2. Snapshot method. Count the covered lives on a single day in each quarter (or more than one day) and divide the total by the number of dates on which a count was made. The date or dates must be consistent for each quarter. For example, if the last day of the first quarter is chosen, then the last day of the second, third and fourth quarters should be used as well.
Example: An employer has 900 covered lives on Jan. 15, 910 on April 15, 890 on July 15, and 880 on Oct. 15. The average number of covered lives is 895 [(900 + 910+ 890+ 880) ÷ 4 days].
As an alternative to counting actual lives, an employer can count the number of employees with self-only coverage on the designated dates, plus the number of employees with other than self-only coverage multiplied by 2.35.
3. Form 5500 method. If a Form 5500 for a plan is filed before the due date of the Form 720 for that year, the plan sponsor can determine the number of covered lives based on the Form 5500. If the plan offers just self-only coverage, the plan sponsor adds the participant counts at the beginning and end of the year (lines 5 and 6d on Form 5500) and divides by 2. If the plan also offers family or dependent coverage, the plan sponsor adds the participant counts at the beginning and end of the year (lines 5 and 6d on Form 5500) without dividing by 2.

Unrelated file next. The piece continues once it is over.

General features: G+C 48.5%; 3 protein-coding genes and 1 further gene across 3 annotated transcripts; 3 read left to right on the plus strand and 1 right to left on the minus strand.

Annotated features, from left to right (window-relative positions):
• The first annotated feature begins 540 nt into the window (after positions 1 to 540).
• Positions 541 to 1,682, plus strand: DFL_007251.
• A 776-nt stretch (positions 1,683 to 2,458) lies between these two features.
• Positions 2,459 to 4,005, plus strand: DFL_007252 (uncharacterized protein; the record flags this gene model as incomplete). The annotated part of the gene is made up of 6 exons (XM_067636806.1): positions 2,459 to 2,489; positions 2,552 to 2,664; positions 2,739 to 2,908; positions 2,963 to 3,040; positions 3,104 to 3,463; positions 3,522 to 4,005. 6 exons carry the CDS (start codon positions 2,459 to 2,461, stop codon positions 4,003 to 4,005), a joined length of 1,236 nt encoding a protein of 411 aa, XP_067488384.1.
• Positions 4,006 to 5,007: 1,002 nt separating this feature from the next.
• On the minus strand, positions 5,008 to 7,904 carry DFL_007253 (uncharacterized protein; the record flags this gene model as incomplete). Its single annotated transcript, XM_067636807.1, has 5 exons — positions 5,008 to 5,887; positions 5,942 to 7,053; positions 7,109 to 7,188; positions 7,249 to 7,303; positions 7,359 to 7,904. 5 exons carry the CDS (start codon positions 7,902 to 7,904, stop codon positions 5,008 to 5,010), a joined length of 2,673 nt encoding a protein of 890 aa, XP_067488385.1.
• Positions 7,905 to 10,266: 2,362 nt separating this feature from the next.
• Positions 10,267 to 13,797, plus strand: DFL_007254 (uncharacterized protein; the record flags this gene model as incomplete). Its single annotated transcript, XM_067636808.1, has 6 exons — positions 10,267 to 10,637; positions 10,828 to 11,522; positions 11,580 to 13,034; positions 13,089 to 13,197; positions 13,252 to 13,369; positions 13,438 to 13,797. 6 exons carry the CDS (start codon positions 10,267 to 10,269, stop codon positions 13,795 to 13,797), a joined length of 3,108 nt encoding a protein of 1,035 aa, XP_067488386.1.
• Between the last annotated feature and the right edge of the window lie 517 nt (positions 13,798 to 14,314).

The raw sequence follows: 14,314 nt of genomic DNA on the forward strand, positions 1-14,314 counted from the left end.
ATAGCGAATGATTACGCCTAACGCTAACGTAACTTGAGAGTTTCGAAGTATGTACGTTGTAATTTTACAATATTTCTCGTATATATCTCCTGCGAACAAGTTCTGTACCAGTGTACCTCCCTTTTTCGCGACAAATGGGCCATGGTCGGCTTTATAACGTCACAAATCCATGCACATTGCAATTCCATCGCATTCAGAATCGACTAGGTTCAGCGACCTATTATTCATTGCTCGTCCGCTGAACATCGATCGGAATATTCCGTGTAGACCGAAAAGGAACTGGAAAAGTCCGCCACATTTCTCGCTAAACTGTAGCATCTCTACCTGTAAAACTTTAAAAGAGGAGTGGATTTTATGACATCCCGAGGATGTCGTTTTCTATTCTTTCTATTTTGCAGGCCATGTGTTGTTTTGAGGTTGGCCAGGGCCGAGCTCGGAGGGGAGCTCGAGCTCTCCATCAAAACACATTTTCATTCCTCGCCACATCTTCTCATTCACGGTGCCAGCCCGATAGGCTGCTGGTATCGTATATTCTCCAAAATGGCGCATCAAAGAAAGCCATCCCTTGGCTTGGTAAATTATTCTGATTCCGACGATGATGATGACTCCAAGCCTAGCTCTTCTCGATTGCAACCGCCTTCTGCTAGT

Example: An employer offers single and family coverage with a plan year ending on Dec. 31. The 2013 Form 5500 is filed on June 5, 2014, and reports 132 participants on line 5 and 148 participants on line 6d. The number of covered lives is 280 (132 + 148).
To evaluate liability for PCOR fees, plan sponsors should identify all of their plans that provide medical benefits and determine if each plan is insured or self-insured. If any plan is self-insured, the plan sponsor should take the following actions: